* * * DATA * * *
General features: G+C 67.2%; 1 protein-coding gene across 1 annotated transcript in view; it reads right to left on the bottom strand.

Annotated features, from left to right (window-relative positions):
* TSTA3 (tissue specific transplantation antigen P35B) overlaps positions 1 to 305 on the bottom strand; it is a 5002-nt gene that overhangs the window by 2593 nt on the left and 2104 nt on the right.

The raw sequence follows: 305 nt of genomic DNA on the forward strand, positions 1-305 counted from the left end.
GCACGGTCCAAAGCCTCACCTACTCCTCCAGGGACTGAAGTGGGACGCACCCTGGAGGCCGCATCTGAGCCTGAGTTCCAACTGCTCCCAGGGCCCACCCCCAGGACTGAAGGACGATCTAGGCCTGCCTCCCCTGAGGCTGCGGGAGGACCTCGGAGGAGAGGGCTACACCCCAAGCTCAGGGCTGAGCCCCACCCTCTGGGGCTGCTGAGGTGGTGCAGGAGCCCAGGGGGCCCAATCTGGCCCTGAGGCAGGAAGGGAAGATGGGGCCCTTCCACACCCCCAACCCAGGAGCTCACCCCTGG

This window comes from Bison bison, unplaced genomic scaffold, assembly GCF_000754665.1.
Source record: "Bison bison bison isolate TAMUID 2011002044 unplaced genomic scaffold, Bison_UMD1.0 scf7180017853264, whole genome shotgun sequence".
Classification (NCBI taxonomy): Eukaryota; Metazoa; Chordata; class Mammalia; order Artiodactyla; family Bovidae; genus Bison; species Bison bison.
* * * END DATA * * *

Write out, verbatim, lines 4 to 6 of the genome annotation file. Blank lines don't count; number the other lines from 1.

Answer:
The raw sequence follows: 305 nt of genomic DNA on the forward strand, positions 1-305 counted from the left end.
GCACGGTCCAAAGCCTCACCTACTCCTCCAGGGACTGAAGTGGGACGCACCCTGGAGGCCGCATCTGAGCCTGAGTTCCAACTGCTCCCAGGGCCCACCCCCAGGACTGAAGGACGATCTAGGCCTGCCTCCCCTGAGGCTGCGGGAGGACCTCGGAGGAGAGGGCTACACCCCAAGCTCAGGGCTGAGCCCCACCCTCTGGGGCTGCTGAGGTGGTGCAGGAGCCCAGGGGGCCCAATCTGGCCCTGAGGCAGGAAGGGAAGATGGGGCCCTTCCACACCCCCAACCCAGGAGCTCACCCCTGG

This window comes from Bison bison, unplaced genomic scaffold, assembly GCF_000754665.1.